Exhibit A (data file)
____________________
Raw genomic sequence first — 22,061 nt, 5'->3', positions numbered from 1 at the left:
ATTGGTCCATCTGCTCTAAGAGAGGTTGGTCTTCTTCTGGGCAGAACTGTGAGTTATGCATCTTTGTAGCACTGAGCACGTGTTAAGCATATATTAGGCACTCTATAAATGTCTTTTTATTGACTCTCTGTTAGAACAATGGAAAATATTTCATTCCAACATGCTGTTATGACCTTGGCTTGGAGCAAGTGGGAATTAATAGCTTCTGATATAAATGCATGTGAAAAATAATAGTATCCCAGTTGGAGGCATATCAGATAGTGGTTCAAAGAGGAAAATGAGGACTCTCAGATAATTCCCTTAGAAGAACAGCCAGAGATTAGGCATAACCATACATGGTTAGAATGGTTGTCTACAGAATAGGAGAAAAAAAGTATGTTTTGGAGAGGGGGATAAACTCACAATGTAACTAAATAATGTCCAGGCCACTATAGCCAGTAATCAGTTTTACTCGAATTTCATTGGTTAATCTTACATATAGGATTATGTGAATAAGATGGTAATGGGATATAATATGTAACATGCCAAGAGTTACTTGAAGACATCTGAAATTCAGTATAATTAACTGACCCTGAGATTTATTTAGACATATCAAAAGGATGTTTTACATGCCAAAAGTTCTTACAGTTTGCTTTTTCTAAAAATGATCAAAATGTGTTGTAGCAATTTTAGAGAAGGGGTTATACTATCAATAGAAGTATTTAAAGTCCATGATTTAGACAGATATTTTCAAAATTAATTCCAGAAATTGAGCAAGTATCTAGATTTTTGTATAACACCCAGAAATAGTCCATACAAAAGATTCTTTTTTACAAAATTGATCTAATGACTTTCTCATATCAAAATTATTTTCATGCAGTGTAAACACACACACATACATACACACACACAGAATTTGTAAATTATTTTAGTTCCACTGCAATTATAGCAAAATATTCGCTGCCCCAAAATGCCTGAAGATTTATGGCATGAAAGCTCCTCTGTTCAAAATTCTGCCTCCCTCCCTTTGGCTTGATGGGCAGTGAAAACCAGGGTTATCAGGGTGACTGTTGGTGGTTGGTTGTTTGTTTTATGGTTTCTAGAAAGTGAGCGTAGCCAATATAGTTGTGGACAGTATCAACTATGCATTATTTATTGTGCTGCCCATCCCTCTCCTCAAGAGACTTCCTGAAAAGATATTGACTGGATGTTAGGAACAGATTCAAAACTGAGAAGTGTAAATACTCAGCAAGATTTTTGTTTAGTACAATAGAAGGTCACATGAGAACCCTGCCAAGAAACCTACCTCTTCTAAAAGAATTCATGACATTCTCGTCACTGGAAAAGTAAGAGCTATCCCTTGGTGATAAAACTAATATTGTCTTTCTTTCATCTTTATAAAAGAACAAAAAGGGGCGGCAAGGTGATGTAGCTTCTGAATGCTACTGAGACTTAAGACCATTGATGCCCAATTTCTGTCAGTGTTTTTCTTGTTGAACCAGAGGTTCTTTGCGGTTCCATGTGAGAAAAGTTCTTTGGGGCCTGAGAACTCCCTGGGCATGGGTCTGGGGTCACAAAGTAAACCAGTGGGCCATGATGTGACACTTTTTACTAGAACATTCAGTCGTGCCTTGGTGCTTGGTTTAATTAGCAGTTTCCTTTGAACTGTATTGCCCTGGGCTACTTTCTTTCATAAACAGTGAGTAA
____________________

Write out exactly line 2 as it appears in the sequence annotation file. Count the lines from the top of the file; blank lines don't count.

ATTGGTCCATCTGCTCTAAGAGAGGTTGGTCTTCTTCTGGGCAGAACTGTGAGTTATGCATCTTTGTAGCACTGAGCACGTGTTAAGCATATATTAGGCACTCTATAAATGTCTTTTTATTGACTCTCTGTTAGAACAATGGAAAATATTTCATTCCAACATGCTGTTATGACCTTGGCTTGGAGCAAGTGGGAATTAATAGCTTCTGATATAAATGCATGTGAAAAATAATAGTATCCCAGTTGGAGGCATATCAGATAGTGGTTCAAAGAGGAAAATGAGGACTCTCAGATAATTCCCTTAGAAGAACAGCCAGAGATTAGGCATAACCATACATGGTTAGAATGGTTGTCTACAGAATAGGAGAAAAAAAGTATGTTTTGGAGAGGGGGATAAACTCACAATGTAACTAAATAATGTCCAGGCCACTATAGCCAGTAATCAGTTTTACTCGAATTTCATTGGTTAATCTTACATATAGGATTATGTGAATAAGATGGTAATGGGATATAATATGTAACATGCCAAGAGTTACTTGAAGACATCTGAAATTCAGTATAATTAACTGACCCTGAGATTTATTTAGACATATCAAAAGGATGTTTTACATGCCAAAAGTTCTTACAGTTTGCTTTTTCTAAAAATGATCAAAATGTGTTGTAGCAATTTTAGAGAAGGGGTTATACTATCAATAGAAGTATTTAAAGTCCATGATTTAGACAGATATTTTCAAAATTAATTCCAGAAATTGAGCAAGTATCTAGATTTTTGTATAACACCCAGAAATAGTCCATACAAAAGATTCTTTTTTACAAAATTGATCTAATGACTTTCTCATATCAAAATTATTTTCATGCAGTGTAAACACACACACATACATACACACACACAGAATTTGTAAATTATTTTAGTTCCACTGCAATTATAGCAAAATATTCGCTGCCCCAAAATGCCTGAAGATTTATGGCATGAAAGCTCCTCTGTTCAAAATTCTGCCTCCCTCCCTTTGGCTTGATGGGCAGTGAAAACCAGGGTTATCAGGGTGACTGTTGGTGGTTGGTTGTTTGTTTTATGGTTTCTAGAAAGTGAGCGTAGCCAATATAGTTGTGGACAGTATCAACTATGCATTATTTATTGTGCTGCCCATCCCTCTCCTCAAGAGACTTCCTGAAAAGATATTGACTGGATGTTAGGAACAGATTCAAAACTGAGAAGTGTAAATACTCAGCAAGATTTTTGTTTAGTACAATAGAAGGTCACATGAGAACCCTGCCAAGAAACCTACCTCTTCTAAAAGAATTCATGACATTCTCGTCACTGGAAAAGTAAGAGCTATCCCTTGGTGATAAAACTAATATTGTCTTTCTTTCATCTTTATAAAAGAACAAAAAGGGGCGGCAAGGTGATGTAGCTTCTGAATGCTACTGAGACTTAAGACCATTGATGCCCAATTTCTGTCAGTGTTTTTCTTGTTGAACCAGAGGTTCTTTGCGGTTCCATGTGAGAAAAGTTCTTTGGGGCCTGAGAACTCCCTGGGCATGGGTCTGGGGTCACAAAGTAAACCAGTGGGCCATGATGTGACACTTTTTACTAGAACATTCAGTCGTGCCTTGGTGCTTGGTTTAATTAGCAGTTTCCTTTGAACTGTATTGCCCTGGGCTACTTTCTTTCATAAACAGTGAGTAA